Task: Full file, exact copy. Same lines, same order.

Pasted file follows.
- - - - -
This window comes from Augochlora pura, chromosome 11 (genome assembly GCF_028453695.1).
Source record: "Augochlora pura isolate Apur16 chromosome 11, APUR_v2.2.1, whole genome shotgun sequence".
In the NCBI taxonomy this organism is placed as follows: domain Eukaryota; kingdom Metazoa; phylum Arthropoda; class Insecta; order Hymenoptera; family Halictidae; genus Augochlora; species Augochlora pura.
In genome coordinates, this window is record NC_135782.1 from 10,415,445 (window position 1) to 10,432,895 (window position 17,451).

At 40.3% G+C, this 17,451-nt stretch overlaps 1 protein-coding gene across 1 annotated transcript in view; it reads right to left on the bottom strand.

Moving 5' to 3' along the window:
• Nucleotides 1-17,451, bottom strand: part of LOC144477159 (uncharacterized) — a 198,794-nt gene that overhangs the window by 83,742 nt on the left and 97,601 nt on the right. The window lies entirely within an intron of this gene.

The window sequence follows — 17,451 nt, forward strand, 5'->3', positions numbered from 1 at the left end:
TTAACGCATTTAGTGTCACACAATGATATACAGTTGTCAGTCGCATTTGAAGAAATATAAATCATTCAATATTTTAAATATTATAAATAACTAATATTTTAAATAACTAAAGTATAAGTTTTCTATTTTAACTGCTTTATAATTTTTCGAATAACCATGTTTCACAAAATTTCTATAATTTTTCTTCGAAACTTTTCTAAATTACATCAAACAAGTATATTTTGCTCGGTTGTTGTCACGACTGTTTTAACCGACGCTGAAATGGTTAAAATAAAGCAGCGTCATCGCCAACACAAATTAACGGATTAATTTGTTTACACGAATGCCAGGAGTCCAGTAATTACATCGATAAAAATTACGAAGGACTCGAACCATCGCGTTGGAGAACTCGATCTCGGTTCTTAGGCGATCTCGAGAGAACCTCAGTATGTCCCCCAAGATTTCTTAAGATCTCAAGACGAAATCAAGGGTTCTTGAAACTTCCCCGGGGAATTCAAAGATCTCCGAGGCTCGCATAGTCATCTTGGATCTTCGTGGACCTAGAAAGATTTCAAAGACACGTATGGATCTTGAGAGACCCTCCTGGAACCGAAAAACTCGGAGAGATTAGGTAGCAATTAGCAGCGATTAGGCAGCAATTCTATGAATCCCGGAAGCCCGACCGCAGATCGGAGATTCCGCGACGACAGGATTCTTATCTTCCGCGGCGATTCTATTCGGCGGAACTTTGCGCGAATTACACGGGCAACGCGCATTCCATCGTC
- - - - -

This window comes from Augochlora pura, chromosome 11 (genome assembly GCF_028453695.1).
Source record: "Augochlora pura isolate Apur16 chromosome 11, APUR_v2.2.1, whole genome shotgun sequence".
In the NCBI taxonomy this organism is placed as follows: domain Eukaryota; kingdom Metazoa; phylum Arthropoda; class Insecta; order Hymenoptera; family Halictidae; genus Augochlora; species Augochlora pura.
In genome coordinates, this window is record NC_135782.1 from 10,415,445 (window position 1) to 10,432,895 (window position 17,451).

At 40.3% G+C, this 17,451-nt stretch overlaps 1 protein-coding gene across 1 annotated transcript in view; it reads right to left on the bottom strand.

Moving 5' to 3' along the window:
• Nucleotides 1-17,451, bottom strand: part of LOC144477159 (uncharacterized) — a 198,794-nt gene that overhangs the window by 83,742 nt on the left and 97,601 nt on the right. The window lies entirely within an intron of this gene.

The window sequence follows — 17,451 nt, forward strand, 5'->3', positions numbered from 1 at the left end:
TTAACGCATTTAGTGTCACACAATGATATACAGTTGTCAGTCGCATTTGAAGAAATATAAATCATTCAATATTTTAAATATTATAAATAACTAATATTTTAAATAACTAAAGTATAAGTTTTCTATTTTAACTGCTTTATAATTTTTCGAATAACCATGTTTCACAAAATTTCTATAATTTTTCTTCGAAACTTTTCTAAATTACATCAAACAAGTATATTTTGCTCGGTTGTTGTCACGACTGTTTTAACCGACGCTGAAATGGTTAAAATAAAGCAGCGTCATCGCCAACACAAATTAACGGATTAATTTGTTTACACGAATGCCAGGAGTCCAGTAATTACATCGATAAAAATTACGAAGGACTCGAACCATCGCGTTGGAGAACTCGATCTCGGTTCTTAGGCGATCTCGAGAGAACCTCAGTATGTCCCCCAAGATTTCTTAAGATCTCAAGACGAAATCAAGGGTTCTTGAAACTTCCCCGGGGAATTCAAAGATCTCCGAGGCTCGCATAGTCATCTTGGATCTTCGTGGACCTAGAAAGATTTCAAAGACACGTATGGATCTTGAGAGACCCTCCTGGAACCGAAAAACTCGGAGAGATTAGGTAGCAATTAGCAGCGATTAGGCAGCAATTCTATGAATCCCGGAAGCCCGACCGCAGATCGGAGATTCCGCGACGACAGGATTCTTATCTTCCGCGGCGATTCTATTCGGCGGAACTTTGCGCGAATTACACGGGCAACGCGCATTCCATCGTC